We all know how much of a pain learning from online tabs can be. It often means printing out page after page of tab and carefully laying it out so you can see it all. And that’s if you’ve even got any printer ink left from the time you printed out the full tab to Freebird.
So when I stumbled across news that ‘there was an app for that’ (ugh!) I sat back and basked in the glow of yet another technological revolution.
Or so it would seem.
Yeah, it’d be great to eliminate the forest of tabs we all inevitably have lying around and it’d be even better to avoid the panicky page turning when you’re playing along with the song’s record.
But is the best way to do that by shrinking it all down onto the iPhones teeny tiny screen? It’s nice to have all these features in our pocket and not have to strategically paper over our bedsheets in tablature, but it looks (for want of a better word) naff.
You seem to get all of two-bars worth of on the iPhones pocket sized screen, with tab that moves so fast there’s no way you can read it and play at the same time.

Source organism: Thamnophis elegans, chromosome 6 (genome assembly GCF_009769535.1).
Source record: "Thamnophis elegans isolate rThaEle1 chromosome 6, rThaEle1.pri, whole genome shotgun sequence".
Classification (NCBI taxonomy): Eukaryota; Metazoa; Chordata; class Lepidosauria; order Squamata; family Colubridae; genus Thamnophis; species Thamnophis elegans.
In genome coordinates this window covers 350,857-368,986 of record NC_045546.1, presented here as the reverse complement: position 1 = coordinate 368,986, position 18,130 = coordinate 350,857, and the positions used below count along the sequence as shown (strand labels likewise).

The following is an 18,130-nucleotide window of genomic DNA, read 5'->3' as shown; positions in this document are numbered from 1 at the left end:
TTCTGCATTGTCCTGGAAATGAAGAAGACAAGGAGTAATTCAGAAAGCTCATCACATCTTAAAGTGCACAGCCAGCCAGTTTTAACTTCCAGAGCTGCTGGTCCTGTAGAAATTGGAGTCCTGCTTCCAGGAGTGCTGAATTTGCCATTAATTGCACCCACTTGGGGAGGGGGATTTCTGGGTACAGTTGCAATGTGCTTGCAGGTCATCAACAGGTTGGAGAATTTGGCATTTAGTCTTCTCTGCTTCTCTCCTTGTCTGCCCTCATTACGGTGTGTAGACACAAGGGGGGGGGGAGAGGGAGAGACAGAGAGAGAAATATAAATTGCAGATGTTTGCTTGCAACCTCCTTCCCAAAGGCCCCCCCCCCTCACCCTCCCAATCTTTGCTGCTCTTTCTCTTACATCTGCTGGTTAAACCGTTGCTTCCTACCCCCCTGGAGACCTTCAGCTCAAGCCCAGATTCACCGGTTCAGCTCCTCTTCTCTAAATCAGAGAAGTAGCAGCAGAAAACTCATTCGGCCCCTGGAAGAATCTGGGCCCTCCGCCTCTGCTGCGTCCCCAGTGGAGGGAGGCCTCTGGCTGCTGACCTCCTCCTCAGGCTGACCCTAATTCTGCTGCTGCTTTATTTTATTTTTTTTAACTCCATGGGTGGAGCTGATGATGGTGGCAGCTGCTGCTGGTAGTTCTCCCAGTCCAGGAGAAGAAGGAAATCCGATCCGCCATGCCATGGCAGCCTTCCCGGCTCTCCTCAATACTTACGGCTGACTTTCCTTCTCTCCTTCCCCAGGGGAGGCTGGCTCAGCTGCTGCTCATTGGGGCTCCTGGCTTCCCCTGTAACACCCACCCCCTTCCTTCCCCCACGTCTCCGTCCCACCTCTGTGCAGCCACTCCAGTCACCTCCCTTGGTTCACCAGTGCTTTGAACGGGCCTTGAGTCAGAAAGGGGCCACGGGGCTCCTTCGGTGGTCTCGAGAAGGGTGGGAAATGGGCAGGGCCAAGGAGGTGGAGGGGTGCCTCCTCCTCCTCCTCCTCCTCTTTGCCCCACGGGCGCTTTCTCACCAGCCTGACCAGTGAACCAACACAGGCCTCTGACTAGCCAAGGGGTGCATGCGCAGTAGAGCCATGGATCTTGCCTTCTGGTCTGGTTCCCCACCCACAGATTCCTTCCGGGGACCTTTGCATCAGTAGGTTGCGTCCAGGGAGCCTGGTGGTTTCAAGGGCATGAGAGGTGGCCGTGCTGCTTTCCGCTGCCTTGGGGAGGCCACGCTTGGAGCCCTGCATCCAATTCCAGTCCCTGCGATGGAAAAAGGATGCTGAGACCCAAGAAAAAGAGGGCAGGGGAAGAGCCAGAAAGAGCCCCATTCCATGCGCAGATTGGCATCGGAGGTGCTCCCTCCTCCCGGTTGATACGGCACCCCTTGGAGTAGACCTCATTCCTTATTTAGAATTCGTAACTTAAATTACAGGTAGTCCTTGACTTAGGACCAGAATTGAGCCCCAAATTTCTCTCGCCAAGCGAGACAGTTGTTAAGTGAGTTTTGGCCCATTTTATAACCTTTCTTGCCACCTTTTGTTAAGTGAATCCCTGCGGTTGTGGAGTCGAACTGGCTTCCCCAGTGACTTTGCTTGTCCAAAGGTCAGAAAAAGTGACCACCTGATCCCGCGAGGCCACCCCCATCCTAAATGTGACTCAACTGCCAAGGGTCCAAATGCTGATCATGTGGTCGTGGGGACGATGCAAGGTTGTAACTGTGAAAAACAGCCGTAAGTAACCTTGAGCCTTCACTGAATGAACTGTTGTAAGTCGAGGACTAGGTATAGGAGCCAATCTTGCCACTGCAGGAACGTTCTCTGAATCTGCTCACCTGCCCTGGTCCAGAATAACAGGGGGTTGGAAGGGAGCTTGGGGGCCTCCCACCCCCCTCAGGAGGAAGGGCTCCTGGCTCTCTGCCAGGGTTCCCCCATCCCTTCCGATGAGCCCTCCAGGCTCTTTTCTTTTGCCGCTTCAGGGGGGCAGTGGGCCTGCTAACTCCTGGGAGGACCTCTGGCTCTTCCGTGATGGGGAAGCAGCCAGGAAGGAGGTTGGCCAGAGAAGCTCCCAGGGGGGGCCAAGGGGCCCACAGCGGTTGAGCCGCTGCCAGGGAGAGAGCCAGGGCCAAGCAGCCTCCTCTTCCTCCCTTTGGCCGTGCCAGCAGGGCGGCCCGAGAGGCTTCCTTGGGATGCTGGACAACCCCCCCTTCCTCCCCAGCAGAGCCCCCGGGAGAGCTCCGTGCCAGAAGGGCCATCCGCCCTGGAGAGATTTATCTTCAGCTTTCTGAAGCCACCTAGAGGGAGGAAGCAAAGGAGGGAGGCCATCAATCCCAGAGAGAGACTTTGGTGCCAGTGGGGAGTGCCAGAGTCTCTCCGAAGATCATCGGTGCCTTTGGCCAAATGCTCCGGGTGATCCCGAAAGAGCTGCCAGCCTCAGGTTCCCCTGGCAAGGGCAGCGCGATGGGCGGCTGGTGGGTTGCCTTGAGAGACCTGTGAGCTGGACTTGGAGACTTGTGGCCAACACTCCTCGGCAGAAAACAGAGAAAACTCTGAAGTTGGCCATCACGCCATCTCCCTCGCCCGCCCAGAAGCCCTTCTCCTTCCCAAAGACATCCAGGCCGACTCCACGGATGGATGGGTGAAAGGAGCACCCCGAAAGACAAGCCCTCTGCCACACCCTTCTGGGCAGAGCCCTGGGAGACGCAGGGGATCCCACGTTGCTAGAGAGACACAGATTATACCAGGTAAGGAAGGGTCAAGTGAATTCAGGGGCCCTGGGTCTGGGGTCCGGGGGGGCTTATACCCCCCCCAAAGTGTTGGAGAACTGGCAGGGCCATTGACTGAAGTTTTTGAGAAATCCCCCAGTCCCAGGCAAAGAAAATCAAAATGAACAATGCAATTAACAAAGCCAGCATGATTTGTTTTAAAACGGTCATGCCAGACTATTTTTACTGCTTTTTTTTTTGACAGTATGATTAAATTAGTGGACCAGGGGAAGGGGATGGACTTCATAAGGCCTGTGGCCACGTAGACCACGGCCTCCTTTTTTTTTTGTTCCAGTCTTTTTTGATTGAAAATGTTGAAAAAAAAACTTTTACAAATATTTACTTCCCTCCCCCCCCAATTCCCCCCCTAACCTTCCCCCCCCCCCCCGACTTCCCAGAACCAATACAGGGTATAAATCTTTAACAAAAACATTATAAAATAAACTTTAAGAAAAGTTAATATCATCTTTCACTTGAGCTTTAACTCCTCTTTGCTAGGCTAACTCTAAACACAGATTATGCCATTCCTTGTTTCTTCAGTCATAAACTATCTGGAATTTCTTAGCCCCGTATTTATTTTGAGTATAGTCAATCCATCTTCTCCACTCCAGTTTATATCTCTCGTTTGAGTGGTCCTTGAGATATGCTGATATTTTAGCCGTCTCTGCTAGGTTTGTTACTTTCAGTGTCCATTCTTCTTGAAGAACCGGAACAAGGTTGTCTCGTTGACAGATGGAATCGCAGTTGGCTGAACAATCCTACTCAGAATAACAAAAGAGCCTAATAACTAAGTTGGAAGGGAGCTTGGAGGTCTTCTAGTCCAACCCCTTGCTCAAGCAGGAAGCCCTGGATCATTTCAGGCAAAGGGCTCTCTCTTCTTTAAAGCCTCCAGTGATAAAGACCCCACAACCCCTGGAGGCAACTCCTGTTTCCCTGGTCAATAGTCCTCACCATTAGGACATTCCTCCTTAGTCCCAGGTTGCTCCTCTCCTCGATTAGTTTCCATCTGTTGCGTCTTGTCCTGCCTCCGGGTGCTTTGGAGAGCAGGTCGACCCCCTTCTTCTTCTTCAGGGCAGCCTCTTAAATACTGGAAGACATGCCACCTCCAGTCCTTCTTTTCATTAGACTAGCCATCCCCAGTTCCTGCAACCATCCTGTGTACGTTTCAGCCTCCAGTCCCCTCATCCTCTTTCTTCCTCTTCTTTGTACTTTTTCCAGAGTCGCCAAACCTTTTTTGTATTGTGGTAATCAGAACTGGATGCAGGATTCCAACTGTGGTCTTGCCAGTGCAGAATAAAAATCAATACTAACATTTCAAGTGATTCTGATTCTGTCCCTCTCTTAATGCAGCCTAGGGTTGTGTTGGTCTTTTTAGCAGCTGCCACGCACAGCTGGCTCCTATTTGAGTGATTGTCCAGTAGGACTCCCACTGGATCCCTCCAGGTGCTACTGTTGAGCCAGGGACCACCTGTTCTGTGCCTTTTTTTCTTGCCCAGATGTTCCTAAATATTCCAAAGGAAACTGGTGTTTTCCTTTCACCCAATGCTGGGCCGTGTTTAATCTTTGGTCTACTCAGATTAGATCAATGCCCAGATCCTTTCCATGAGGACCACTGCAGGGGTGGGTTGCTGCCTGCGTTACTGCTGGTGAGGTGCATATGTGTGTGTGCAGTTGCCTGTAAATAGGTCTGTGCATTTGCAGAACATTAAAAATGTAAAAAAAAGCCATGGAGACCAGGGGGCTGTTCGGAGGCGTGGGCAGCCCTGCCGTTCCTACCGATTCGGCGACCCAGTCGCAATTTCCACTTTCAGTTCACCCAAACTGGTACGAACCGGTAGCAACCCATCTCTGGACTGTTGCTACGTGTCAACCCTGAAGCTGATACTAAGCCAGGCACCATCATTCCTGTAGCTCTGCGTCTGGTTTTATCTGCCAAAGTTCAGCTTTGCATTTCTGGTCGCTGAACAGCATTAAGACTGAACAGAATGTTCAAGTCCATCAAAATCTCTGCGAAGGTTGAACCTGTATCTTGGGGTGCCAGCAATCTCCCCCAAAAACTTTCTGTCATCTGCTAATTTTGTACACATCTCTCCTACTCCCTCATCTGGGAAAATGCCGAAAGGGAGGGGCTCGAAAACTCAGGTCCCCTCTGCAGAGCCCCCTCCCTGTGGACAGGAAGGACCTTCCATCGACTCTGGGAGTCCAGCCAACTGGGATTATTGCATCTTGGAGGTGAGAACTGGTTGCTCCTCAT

It seems kinda useable for rhythm work, but what happens when you want to learn a blisteringly fast solo? The tab won’t be on the screen long enough for you to even know what key you’re in.
Not to mention you won’t be able to see what’s coming. Impromptu key change? Position shift? You’ll have absolutely no idea, with the revolutionary TabToolkit!
Call me cynical and old fashioned, but I’ll stick with the paper. I can fit more on a page, look at it for longer than two seconds and (most importantly) I can annotate to my heart’s content.
Want some fingering in there? Want to know the chord progression under a solo. Boom, here’s my friend the pencil.
I nailed Panama this afternoon perfectly fine with good old fashioned paper tab/score. In fact, I’ll wager it was easier learning. A4’s a damn sight easier to read than a lightning-fast 3.5 inch screen.
Paper 1, technology 0.
(And here I was hoping the first item on this blog would be a positive one – cynicism rocks!)